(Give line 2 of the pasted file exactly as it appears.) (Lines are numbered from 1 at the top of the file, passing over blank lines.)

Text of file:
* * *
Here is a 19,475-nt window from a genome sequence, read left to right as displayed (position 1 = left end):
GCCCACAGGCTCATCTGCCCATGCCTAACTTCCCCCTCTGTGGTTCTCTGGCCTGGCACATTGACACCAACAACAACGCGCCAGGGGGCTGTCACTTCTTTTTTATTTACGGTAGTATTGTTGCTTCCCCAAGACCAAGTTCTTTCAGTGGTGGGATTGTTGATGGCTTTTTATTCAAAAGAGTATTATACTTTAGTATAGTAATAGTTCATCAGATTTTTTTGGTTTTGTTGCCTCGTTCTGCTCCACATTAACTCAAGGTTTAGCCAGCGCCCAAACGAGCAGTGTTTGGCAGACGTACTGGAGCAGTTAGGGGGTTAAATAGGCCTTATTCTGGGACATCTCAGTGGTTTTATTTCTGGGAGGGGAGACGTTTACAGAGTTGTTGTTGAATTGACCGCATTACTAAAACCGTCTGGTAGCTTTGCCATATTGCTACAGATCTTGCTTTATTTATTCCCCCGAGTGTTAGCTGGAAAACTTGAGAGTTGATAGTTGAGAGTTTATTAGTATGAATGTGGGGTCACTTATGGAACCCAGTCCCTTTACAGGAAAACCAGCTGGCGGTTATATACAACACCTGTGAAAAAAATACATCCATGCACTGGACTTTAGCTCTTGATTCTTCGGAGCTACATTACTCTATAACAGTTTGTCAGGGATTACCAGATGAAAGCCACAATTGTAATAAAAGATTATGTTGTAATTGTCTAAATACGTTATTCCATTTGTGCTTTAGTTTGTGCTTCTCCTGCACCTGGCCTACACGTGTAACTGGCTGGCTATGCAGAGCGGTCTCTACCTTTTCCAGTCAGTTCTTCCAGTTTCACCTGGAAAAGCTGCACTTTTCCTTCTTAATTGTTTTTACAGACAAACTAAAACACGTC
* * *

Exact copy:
GCCCACAGGCTCATCTGCCCATGCCTAACTTCCCCCTCTGTGGTTCTCTGGCCTGGCACATTGACACCAACAACAACGCGCCAGGGGGCTGTCACTTCTTTTTTATTTACGGTAGTATTGTTGCTTCCCCAAGACCAAGTTCTTTCAGTGGTGGGATTGTTGATGGCTTTTTATTCAAAAGAGTATTATACTTTAGTATAGTAATAGTTCATCAGATTTTTTTGGTTTTGTTGCCTCGTTCTGCTCCACATTAACTCAAGGTTTAGCCAGCGCCCAAACGAGCAGTGTTTGGCAGACGTACTGGAGCAGTTAGGGGGTTAAATAGGCCTTATTCTGGGACATCTCAGTGGTTTTATTTCTGGGAGGGGAGACGTTTACAGAGTTGTTGTTGAATTGACCGCATTACTAAAACCGTCTGGTAGCTTTGCCATATTGCTACAGATCTTGCTTTATTTATTCCCCCGAGTGTTAGCTGGAAAACTTGAGAGTTGATAGTTGAGAGTTTATTAGTATGAATGTGGGGTCACTTATGGAACCCAGTCCCTTTACAGGAAAACCAGCTGGCGGTTATATACAACACCTGTGAAAAAAATACATCCATGCACTGGACTTTAGCTCTTGATTCTTCGGAGCTACATTACTCTATAACAGTTTGTCAGGGATTACCAGATGAAAGCCACAATTGTAATAAAAGATTATGTTGTAATTGTCTAAATACGTTATTCCATTTGTGCTTTAGTTTGTGCTTCTCCTGCACCTGGCCTACACGTGTAACTGGCTGGCTATGCAGAGCGGTCTCTACCTTTTCCAGTCAGTTCTTCCAGTTTCACCTGGAAAAGCTGCACTTTTCCTTCTTAATTGTTTTTACAGACAAACTAAAACACGTC